I think we’re dealing with another yo-yo situation, where the White House puts out a trial balloon, gauges reaction, and then pulls it back, allowing everyone to see what they want to see but mainly confusing the issue.
Earlier today the New York Times reported a wide-ranging deal between the President and House Speaker John Boehner, something that progressed all the way to the point where it was related to other Congressional leaders. It would have $3 trillion in concrete cuts, with a tax reform plan to be decided later – in 2012, during the election! – that would have a goal of raising revenue. So there would be all cuts, with the revenue option to come later. Never mind that, from the current baseline, this is a $0.00 deficit reduction deal. It just replaces $3 trillion in spending cuts, including cuts to Medicare, Medicaid and Social Security, for the expiration of the Bush tax cuts.
Harry Reid, obviously briefed on a framework agreement, expressed concern about an all-cuts approach with only the hope of revenue increases later. Apparently there was a fail-safe attached to the previous Obama/Boehner grand bargain that has now been jettisoned.
One top Dem aide explained the problem: In early negotiations that ultimately collapsed, Obama and Boehner considered passing a package of spending cuts with a promise to tackle tax reform in the coming months. But — this is key — a failsafe written in to the grand bargain would have decoupled most of the Bush tax cuts from those cuts benefiting only top earners. If comprehensive tax reform failed to pass this Congress, those top bracket cuts would expire.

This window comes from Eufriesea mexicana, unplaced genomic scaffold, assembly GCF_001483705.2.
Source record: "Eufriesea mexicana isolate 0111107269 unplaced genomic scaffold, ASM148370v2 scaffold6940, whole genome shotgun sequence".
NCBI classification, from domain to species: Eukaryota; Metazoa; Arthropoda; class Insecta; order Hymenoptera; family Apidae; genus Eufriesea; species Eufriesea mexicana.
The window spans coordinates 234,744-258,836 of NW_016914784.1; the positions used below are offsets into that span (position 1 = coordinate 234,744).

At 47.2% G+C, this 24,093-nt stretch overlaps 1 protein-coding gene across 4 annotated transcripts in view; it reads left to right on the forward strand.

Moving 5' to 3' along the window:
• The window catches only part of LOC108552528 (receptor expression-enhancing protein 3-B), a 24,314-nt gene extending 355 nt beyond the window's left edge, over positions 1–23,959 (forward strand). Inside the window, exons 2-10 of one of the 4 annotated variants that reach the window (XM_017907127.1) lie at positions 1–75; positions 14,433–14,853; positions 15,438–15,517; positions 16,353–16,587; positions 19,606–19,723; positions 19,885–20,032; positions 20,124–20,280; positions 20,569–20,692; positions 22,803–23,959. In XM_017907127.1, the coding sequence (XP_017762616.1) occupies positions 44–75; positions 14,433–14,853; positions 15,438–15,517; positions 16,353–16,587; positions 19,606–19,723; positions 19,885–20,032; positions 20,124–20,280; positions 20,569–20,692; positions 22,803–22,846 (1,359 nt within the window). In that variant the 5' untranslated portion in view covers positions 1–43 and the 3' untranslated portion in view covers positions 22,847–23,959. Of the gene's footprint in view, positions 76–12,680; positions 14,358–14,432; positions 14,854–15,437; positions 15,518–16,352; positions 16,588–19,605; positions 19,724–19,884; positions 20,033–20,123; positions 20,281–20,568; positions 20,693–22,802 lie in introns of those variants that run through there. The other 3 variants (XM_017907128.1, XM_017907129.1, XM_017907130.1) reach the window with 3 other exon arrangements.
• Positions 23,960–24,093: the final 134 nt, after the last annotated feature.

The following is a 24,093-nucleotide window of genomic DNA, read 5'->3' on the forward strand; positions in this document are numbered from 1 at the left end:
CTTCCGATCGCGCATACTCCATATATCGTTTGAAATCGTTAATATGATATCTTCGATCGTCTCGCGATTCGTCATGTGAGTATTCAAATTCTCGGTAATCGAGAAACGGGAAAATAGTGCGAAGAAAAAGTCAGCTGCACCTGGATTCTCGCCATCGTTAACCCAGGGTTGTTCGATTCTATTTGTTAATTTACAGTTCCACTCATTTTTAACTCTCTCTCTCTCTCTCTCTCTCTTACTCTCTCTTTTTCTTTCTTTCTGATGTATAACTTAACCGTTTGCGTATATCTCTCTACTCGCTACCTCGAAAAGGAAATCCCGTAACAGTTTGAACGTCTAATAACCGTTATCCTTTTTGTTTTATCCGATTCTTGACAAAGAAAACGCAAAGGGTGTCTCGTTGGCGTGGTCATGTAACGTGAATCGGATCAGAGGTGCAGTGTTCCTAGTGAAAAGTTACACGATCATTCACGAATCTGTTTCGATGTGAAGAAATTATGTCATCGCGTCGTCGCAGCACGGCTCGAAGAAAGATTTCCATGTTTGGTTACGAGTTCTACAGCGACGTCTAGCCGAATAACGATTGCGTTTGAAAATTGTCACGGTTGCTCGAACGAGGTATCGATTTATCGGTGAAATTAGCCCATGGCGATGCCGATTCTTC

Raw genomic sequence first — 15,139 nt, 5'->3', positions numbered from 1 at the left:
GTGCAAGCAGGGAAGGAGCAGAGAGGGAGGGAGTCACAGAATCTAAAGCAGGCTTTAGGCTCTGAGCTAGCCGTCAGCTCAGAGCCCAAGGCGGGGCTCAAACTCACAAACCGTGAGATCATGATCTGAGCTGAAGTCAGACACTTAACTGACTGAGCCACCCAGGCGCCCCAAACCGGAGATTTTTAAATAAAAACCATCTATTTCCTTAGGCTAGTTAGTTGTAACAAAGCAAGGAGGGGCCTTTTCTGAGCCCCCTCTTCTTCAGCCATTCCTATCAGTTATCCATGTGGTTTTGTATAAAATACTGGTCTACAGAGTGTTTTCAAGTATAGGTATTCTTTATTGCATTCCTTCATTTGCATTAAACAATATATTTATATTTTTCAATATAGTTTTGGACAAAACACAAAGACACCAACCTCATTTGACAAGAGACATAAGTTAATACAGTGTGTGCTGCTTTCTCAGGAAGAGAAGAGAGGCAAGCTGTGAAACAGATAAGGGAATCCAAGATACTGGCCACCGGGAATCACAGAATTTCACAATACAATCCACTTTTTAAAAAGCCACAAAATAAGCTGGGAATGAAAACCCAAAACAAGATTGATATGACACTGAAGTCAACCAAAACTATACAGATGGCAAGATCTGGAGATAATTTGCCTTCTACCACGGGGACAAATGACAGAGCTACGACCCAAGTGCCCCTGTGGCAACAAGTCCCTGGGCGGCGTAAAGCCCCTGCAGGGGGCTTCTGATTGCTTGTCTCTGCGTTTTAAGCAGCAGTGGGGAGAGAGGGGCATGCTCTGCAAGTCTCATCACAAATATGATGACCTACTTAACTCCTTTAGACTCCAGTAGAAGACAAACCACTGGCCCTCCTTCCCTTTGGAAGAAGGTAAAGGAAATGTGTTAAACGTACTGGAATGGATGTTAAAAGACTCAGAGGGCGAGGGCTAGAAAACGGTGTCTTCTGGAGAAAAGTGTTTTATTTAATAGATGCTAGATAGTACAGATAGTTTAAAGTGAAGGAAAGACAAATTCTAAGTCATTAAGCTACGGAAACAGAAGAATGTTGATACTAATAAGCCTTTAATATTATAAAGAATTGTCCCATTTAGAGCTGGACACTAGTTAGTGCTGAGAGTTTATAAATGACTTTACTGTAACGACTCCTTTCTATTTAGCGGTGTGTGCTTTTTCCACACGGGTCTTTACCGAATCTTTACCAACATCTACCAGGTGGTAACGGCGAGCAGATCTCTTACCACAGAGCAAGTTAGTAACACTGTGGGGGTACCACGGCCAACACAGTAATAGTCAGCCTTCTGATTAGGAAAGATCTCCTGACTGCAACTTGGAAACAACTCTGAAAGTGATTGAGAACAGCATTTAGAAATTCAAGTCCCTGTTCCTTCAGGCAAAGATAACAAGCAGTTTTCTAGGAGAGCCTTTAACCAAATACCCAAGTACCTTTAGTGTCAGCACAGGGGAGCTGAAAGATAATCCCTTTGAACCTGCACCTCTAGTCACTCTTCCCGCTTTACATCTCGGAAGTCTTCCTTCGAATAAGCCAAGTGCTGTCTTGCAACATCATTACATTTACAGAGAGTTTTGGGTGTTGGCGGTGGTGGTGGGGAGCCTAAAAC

Now, the aide says, Democrats are concerned that the White House might abandon that failsafe [...]
“I only know what you know about the agreement — the potential agreement,” Reid said. “I’ve been told — a call came in from the White House during this meeting that there’s no agreement, they’re working toward an agreement. What I have to say is this: The President always talked about balance. That there had to be some fairness in this. That this can’t be all cuts. There has to be a balance. There has to be some revenue in the cuts. My caucus agrees with that. I hope the President sticks with that. I’m confident he will.”
OMB Director Jack Lew apparently heard a lot of anger from the Senate over this report in a caucus meeting. And now, Dan Pfeiffer has tweeted: “Anyone reporting a $3 trillion deal without revenues is incorrect. POTUS believes we need a balanced approach that includes revenues.”
Well, it’s possible that the aspirational future tax reform plan does “include revenues” under Obama’s working definition. But that’s life with the yo-yo.
All we know is that we don’t know. There’s a Gang of Six plan that House Republicans and Democrats alike don’t favor, for different reasons. There’s this grand bargain plan that could probably get Republicans but maybe not Democrats, especially with only aspirational revenue. There’s the McConnell-Reid stopgap with $1.5 trillion in cuts attached, but there are arguments about the cuts.
About the only thing we know is this: because of the lack of a legislative agenda outside of these debt limit discussions, K Street is losing clients and having to hire less lobbyists.
So there’s a silver lining after all.
…the President just called a 5:30 ET meeting with Pelosi, Reid, Hoyer and Durbin. This could be the “bring the hammer down” meeting where Democrats are told it’s either this grand bargain with no definite revenue or nothing.